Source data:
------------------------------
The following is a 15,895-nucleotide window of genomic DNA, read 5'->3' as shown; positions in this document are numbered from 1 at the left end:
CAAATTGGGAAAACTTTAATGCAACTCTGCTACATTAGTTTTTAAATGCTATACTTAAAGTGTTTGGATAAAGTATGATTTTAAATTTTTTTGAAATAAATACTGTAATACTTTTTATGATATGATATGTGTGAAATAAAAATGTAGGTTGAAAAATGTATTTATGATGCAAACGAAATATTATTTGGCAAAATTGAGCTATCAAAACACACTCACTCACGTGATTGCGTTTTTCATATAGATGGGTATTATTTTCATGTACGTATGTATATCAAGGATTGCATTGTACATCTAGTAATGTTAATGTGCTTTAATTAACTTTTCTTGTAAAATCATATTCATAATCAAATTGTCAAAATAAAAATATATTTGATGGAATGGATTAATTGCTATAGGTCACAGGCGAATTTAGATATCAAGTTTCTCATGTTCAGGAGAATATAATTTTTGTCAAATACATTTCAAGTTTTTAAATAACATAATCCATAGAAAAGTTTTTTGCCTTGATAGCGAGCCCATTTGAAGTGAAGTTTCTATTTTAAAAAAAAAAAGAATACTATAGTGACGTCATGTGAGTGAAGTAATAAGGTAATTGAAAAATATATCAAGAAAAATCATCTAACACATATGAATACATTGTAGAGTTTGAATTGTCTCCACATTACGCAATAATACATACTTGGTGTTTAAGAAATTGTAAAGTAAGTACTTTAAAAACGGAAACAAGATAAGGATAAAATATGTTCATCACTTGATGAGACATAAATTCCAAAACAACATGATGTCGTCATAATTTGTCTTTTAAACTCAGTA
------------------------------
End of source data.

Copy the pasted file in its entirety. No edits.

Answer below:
The following is a 15,895-nucleotide window of genomic DNA, read 5'->3' as shown; positions in this document are numbered from 1 at the left end:
CAAATTGGGAAAACTTTAATGCAACTCTGCTACATTAGTTTTTAAATGCTATACTTAAAGTGTTTGGATAAAGTATGATTTTAAATTTTTTTGAAATAAATACTGTAATACTTTTTATGATATGATATGTGTGAAATAAAAATGTAGGTTGAAAAATGTATTTATGATGCAAACGAAATATTATTTGGCAAAATTGAGCTATCAAAACACACTCACTCACGTGATTGCGTTTTTCATATAGATGGGTATTATTTTCATGTACGTATGTATATCAAGGATTGCATTGTACATCTAGTAATGTTAATGTGCTTTAATTAACTTTTCTTGTAAAATCATATTCATAATCAAATTGTCAAAATAAAAATATATTTGATGGAATGGATTAATTGCTATAGGTCACAGGCGAATTTAGATATCAAGTTTCTCATGTTCAGGAGAATATAATTTTTGTCAAATACATTTCAAGTTTTTAAATAACATAATCCATAGAAAAGTTTTTTGCCTTGATAGCGAGCCCATTTGAAGTGAAGTTTCTATTTTAAAAAAAAAAAGAATACTATAGTGACGTCATGTGAGTGAAGTAATAAGGTAATTGAAAAATATATCAAGAAAAATCATCTAACACATATGAATACATTGTAGAGTTTGAATTGTCTCCACATTACGCAATAATACATACTTGGTGTTTAAGAAATTGTAAAGTAAGTACTTTAAAAACGGAAACAAGATAAGGATAAAATATGTTCATCACTTGATGAGACATAAATTCCAAAACAACATGATGTCGTCATAATTTGTCTTTTAAACTCAGTA